Activate the Video Setting to Optimize the Communication Exchange
HR and Interviewing Managers have, at times, appeared on screen via a display of their name only, with no explanation given to candidates as to why the video setting was disabled. This may simply be the result of limited bandwidth. While totally understandable, consider sharing this fact with a candidate.
One option might be to postpone the interview until the technical glitches are resolved. Offering no explanation may diminish a candidate’s ability to communicate their value when facing a blank screen, rather than expressing themselves to a person.
Let’s level the playing field and show our faces to each other.
Limit the Number of Interviews to a Reasonable Amount
The pre-COVID number of interviews typically included a phone screen, followed by a face-to-face with HR, then an invitation to meet with the Hiring Manager. Previous rounds of elimination could include a fourth interview with either team members or fellow employees with whom there would be significant interface.
There appears to be a new trend with the number of interviews needed, with up to 5 or 6 meetings becoming more of the norm. This new threshold set could be attributed simply to the convenience afforded with virtual meetings. After all, there is no travel required on the candidate’s part, it’s easy to schedule interviewers and logistics are fairly minimal for set up and execution of the call.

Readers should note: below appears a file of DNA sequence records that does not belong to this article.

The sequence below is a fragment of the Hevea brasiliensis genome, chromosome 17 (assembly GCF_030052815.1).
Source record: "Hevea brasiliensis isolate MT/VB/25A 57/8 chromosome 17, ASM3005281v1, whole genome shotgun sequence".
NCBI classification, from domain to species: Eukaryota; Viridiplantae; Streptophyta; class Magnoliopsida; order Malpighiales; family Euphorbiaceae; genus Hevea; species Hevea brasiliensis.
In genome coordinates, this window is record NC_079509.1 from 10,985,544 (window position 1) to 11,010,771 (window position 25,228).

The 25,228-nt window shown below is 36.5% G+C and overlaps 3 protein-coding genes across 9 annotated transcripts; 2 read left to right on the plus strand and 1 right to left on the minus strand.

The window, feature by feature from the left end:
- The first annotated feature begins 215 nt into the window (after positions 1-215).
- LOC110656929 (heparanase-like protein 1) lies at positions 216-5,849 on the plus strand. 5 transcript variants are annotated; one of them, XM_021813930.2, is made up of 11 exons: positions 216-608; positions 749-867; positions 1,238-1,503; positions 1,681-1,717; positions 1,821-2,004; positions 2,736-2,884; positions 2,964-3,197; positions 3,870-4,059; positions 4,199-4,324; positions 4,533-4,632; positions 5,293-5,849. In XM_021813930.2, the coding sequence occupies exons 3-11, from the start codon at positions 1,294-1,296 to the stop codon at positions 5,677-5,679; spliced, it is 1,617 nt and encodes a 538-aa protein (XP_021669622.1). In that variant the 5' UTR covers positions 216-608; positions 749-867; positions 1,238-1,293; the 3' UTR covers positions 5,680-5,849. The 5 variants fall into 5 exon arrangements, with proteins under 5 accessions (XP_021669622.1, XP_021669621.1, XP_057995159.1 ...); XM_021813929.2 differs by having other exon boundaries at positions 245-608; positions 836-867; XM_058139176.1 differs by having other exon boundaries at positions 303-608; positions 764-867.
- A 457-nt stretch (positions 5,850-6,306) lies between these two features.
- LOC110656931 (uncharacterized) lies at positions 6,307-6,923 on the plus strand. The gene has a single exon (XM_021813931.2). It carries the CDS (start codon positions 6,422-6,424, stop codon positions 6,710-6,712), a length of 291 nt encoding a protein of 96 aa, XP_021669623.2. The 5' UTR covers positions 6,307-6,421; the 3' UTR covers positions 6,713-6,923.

“One thing I often challenge my business leaders with when they are deciding whether or not to add an additional interviewer to a roster: if “Person X” ended up being the only dissenter after the process was complete, would you (hiring manager) change your mind about your decision to move forward with that candidate? If not, then “Person X” may not be a true value add.” said Cora Lewallen, global HR operations leader, Home Chef, a meal delivery service that provides a box of pre-portioned fresh ingredients directly to consumers that are ready to cook, located in Chicago, IL.
Perhaps the rationale for the increased number of interviews reflects some overcompensating for the limited opportunity to read body language in a virtual vs. face-to-face encounter. Are multiple sets of eyes now needed to make an assessment?
Non-verbal cues come in the form of gestures, posture, tone of voice and, of course eye contact. Concentrate on the smaller “frame” provided with the virtual meeting as the candidate’s face will provide the greatest indicator of character. William Shakespeare once said, “the eyes are windows to your soul.” Do a job seeker’s facial expressions complement or contradict their words? Pay close attention to eye contact as it may help determine a candidate as trustworthy, a good listener, and can convey sincerity and integrity.
Candidate Scorecards May Serve as a Proxy for Multiple Interviews
If you are still a bit queasy about missing the benefit of an on-site interview and feel the need to gain consensus with a wider group of “raters”, consider the use of a candidate scorecard to tally the results and share with those unable to attend the interview.